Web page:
Deep beneath the crust of a far younger Earth, a heady brew of carbon, heat, and unimaginable pressure created one of the hardest natural materials on the planet. Ejected toward the surface by volcanic eruptions, diamonds predate the dinosaurs by at least half a billion years, and will last for billions of years into the future. Not all natural wonders are quite so enduring though. Some need support to be able to last forever.
Building Forever is De Beers’ commitment to ensure that every diamond they discover leaves a lasting positive impact on the people and the place where it’s found. Working with diamonds at their source has instilled such a deep respect for local communities and the planet that De Beers has set a number of Building Forever goals focused on partnering for thriving communities, accelerating equal opportunities, leading ethical practices, and protecting the natural world, including targets to achieve a net positive impact on biodiversity and become carbon neutral by 2030.
Building Forever isn’t a recent commitment for De Beers―it’s a decades-long undertaking to create a strong positive impact tied to each diamond. Natural diamonds are present in about 35 countries, but among the top producers are Botswana and South Africa, two countries in which De Beers has operations. Since the discovery of diamonds in Orapa, Botswana, in the 1960s, the Botswana government’s careful stewardship of income from diamonds has seen the country prosper. Illiteracy and poverty rates fell as Botswana rose from a developing to a middle-income nation in just a few decades. The formation of the Debswana Diamond Company—a 50/50 joint venture between the government of Botswana and De Beers—became one of the strongest examples of public-private partnership in the Southern Hemisphere. In fact, since 2001 the people of Botswana have had a 15 percent ownership in De Beers.
The diamond company continues to partner with others to make a lasting difference. Now, through a new partnership called Okavango Eternal, De Beers has joined National Geographic in its work to help secure protection for the Okavango Delta’s headwaters.
One of the largest, most biodiverse wetlands in the world, the Okavango Delta is fed by water that comes almost entirely from Angola, two countries away. If these waters were to stop flowing, the Delta would simply disappear, taking with it the habitat critical to harboring incredible biodiversity and the vital revenue from Botswana’s tourism sector. While the Okavango Delta thrives under government-enabled conservation, the challenge of ensuring its future lies far beyond the Kalahari Desert. The Delta’s source waters begin in the rainy Angolan highlands, streaming down the Cuito and Cubango Rivers and converging at the southern Angola border to form the Okavango River, which continues flowing through Namibia and into Botswana. But these waters are threatened by climate change, as well as the pressures of development from growing populations.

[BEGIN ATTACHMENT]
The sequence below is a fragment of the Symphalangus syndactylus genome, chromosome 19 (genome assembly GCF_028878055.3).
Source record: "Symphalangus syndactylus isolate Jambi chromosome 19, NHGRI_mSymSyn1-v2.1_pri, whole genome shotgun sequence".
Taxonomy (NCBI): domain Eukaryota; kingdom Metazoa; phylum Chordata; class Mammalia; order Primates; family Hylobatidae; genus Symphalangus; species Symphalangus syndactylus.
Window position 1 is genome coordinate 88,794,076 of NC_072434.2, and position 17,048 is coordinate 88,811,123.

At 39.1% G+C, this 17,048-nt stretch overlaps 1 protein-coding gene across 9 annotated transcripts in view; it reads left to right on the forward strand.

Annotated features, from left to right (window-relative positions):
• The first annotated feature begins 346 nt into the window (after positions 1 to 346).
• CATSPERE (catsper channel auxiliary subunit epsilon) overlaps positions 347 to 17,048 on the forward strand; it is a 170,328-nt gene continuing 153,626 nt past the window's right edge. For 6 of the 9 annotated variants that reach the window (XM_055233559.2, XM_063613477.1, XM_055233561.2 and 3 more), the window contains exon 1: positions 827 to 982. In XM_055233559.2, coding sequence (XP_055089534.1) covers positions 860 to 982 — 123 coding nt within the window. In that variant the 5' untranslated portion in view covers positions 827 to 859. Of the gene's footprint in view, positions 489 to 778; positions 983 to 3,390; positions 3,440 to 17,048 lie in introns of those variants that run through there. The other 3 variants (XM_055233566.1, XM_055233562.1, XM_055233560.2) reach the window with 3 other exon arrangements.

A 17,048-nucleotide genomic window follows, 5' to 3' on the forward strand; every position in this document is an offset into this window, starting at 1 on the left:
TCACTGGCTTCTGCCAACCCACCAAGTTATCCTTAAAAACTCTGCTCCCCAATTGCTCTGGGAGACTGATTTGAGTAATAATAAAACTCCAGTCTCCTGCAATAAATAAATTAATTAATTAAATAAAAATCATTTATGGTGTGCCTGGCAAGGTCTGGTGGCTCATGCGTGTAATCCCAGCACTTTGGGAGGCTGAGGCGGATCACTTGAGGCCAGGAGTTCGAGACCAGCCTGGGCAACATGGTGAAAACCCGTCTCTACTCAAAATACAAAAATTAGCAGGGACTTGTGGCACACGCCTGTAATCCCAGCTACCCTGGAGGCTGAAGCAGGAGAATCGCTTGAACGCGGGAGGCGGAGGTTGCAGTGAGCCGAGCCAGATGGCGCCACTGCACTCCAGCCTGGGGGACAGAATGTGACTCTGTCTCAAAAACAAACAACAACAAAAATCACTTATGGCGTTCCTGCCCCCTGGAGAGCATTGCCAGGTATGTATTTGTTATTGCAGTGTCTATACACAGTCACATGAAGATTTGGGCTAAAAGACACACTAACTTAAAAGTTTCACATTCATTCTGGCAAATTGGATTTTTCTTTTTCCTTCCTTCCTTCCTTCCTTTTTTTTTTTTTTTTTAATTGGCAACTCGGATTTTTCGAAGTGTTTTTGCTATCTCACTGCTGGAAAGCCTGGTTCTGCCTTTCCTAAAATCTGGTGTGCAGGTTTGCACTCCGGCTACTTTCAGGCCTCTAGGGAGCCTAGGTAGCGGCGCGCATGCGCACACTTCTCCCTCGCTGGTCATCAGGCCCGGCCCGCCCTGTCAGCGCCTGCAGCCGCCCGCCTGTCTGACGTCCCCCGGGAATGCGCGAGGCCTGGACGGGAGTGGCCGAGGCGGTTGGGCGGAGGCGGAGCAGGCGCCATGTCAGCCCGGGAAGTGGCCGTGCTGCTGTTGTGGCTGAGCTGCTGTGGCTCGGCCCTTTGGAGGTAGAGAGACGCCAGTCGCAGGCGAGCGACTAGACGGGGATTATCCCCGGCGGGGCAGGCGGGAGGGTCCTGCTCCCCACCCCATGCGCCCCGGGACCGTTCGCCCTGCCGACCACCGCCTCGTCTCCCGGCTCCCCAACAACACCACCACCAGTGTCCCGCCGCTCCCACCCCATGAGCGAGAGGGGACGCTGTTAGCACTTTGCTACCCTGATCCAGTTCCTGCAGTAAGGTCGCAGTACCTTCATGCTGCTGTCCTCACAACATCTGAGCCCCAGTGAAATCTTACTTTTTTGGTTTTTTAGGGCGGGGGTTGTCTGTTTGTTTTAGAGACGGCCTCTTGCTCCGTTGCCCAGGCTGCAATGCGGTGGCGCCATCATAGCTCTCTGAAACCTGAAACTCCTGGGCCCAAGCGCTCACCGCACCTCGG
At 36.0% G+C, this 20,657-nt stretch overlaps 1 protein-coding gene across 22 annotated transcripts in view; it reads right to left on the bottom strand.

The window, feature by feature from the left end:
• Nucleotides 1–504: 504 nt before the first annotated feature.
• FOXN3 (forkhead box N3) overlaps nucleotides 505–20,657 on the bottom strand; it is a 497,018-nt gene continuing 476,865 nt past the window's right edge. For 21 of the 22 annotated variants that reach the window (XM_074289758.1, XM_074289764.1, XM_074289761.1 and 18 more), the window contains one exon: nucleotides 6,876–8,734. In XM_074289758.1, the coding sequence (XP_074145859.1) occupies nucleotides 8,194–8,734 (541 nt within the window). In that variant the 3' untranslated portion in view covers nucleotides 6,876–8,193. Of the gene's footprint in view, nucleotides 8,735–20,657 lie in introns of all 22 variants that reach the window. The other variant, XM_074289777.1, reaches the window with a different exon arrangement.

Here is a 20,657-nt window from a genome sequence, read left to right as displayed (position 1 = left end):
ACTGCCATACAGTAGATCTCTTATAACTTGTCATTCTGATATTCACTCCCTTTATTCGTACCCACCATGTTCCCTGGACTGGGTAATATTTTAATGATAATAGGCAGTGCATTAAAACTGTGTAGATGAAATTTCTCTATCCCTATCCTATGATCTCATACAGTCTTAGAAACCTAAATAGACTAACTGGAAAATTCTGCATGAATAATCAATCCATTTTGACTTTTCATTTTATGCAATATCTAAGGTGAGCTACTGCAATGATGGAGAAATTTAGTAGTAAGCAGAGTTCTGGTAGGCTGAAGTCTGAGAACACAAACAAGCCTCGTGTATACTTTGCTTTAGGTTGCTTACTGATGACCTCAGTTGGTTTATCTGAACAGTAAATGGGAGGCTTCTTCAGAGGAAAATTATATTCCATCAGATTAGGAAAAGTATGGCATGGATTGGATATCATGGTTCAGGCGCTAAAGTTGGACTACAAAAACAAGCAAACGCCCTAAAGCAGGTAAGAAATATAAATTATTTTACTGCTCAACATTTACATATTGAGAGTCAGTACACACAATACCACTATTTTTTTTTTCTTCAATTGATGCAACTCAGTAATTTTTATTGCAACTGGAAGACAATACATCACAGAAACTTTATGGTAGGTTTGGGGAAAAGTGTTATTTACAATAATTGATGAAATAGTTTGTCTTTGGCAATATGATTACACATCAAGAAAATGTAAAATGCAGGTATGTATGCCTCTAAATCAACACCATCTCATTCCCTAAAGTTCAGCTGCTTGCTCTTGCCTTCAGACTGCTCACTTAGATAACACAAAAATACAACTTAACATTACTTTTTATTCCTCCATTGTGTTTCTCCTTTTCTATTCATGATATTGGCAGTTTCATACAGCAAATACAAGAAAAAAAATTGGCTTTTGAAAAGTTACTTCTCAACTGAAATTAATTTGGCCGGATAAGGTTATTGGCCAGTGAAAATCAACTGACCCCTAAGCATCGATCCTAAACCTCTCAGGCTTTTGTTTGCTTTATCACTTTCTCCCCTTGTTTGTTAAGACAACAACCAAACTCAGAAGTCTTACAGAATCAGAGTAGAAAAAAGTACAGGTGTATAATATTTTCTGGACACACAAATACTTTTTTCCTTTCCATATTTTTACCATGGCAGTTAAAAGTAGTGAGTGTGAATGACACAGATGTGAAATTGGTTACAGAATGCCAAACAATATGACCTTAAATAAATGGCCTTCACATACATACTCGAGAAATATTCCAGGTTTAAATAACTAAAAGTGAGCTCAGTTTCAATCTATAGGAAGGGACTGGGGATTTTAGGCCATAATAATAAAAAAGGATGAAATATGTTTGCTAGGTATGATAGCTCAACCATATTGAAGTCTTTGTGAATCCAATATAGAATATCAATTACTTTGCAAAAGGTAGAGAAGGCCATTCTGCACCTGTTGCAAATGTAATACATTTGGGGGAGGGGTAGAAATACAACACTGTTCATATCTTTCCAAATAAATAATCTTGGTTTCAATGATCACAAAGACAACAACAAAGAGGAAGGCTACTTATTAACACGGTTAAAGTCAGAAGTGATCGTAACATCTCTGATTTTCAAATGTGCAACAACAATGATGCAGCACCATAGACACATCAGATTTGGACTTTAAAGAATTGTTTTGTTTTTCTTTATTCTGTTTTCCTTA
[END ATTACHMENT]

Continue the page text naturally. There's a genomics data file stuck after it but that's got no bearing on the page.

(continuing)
With local and international support, the National Geographic Okavango Wilderness Project, led by National Geographic Explorer Dr. Steve Boyes, has been surveying the Cuito and the Cubango Rivers since 2015—every last mile, trickle, and stream—studying wildlife and water quality to comprehend just how pure these waters have to remain to nourish the Okavango Delta. The amassed body of data serves as a powerful tool in developing conservation efforts to help preserve these two rivers so they are able to flow freely and cleanly through undamaged land, safe from human-set fires and timber harvest. It is a multiyear, multifaceted, multi-country mission with many challenges, and through Okavango Eternal, De Beers is offering its resources and efforts to help accelerate the program in protecting the natural world and supporting thriving communities.
You might ask how a diamond company could go about helping such an ambitious project to protect the natural world, but the answer is simple: through their experience working in partnership with local people. “The future of conservation in Africa is local,” stresses Boyes, while discussing what it will take to achieve long-term success in preserving both the Okavango Delta and its glittering lifelines. “Those local people need to be the owners of these tourism businesses.” If local livelihoods and businesses can be built upon a foundation of conserving the precious land around them, development can be funded sustainably—no more relying on commodities that neither the Cuito nor the Cubango Rivers can surrender.